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disc0stu 10-13-2010 06:41 PM

launching interactive gnome-terminal with a command (and not exiting)
 
I want to have a script (tcsh/bash/python) that launches a bunch of gnome-terminals (or 1 with multiple tabs). And I want it to execute a command, but keep the shell interactive. Currently, if you type gnome-terminal then it launches a new interactive shell, but if you give it the execute flag, then it executes the command and quits (or stays open, but non-interactive depending on the users gnome-terminal settings).

I have this command which I want to run automatically before I start working. What the command does is dynamic and different for each shell. It takes arguments. So it's not something I can take care of in a .cshrc type file.

rikijpn 10-13-2010 08:32 PM

what command are you using?
 
I did a test script like this:
Code:

#!/bin/bash

echo "$1"

exec bash

And executed it like this:
Code:

gnome-terminal --command="./temp.sh hey"
And it worked.

I don't know how are you executing your script (what arguments/options to what programs).
But also running "bash -i" apparently makes it interactive. "exec bash" means replace the current shell for "bash", thus running a new bash instead of the current... which may, or may not be want you want (you can use it as a shell, but if the script you ran made some variables you needed you should "export" them to be used in the new shell too).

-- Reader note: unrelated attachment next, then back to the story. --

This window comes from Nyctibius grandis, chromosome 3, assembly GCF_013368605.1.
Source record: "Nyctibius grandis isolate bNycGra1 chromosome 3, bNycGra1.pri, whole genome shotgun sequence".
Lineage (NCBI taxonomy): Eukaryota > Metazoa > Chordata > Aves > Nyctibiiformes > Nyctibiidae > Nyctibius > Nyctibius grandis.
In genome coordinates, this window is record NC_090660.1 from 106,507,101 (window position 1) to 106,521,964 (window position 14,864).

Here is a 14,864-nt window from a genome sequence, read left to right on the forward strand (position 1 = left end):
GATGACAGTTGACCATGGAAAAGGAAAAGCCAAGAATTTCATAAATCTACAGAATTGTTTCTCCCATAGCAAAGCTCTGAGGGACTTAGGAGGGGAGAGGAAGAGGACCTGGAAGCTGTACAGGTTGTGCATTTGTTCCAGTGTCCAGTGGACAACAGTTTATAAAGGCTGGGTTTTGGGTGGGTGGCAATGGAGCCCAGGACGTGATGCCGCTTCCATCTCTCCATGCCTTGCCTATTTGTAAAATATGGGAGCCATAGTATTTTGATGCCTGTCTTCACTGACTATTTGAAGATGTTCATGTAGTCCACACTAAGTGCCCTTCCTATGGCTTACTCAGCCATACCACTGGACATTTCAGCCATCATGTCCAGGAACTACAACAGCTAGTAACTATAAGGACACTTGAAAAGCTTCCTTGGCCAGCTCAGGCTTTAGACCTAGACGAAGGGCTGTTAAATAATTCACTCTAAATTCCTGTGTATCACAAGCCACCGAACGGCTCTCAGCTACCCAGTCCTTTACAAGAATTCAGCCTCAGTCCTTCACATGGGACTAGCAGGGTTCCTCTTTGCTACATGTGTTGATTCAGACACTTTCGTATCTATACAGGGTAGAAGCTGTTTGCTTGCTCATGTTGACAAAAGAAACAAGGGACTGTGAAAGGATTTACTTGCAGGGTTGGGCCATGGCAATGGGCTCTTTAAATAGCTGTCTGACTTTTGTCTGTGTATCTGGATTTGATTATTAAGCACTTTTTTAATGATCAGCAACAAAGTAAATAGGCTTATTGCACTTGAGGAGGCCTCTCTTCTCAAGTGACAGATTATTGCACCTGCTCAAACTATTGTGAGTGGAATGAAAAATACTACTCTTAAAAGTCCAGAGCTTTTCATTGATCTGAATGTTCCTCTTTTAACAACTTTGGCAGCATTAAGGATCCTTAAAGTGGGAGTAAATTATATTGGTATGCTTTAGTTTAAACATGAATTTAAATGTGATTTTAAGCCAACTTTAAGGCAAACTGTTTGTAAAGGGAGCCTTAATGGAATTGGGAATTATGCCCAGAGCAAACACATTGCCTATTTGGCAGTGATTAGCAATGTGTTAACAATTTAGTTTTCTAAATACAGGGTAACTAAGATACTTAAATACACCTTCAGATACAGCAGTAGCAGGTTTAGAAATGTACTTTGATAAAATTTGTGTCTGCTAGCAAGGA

disc0stu 10-13-2010 08:46 PM

Unfortunately, that doesn't do exactly what i want. It is just running the echo command and then starting a new shell. It's not actually echoing that command in the new shell.

Thanks for your help.

rikijpn 10-14-2010 09:59 PM

Quote:

Originally Posted by disc0stu (Post 4126608)
Unfortunately, that doesn't do exactly what i want. It is just running the echo command and then starting a new shell. It's not actually echoing that command in the new shell.

Thanks for your help.

The code I showed you is obviously just one example.
You'd have to replace the echo... part, with whatever code you actually want to put. You said the command took arguments, and echo is an obvious easy to get example.

You could always give a more detailed example, or better, the actual code of your script for a better answer.


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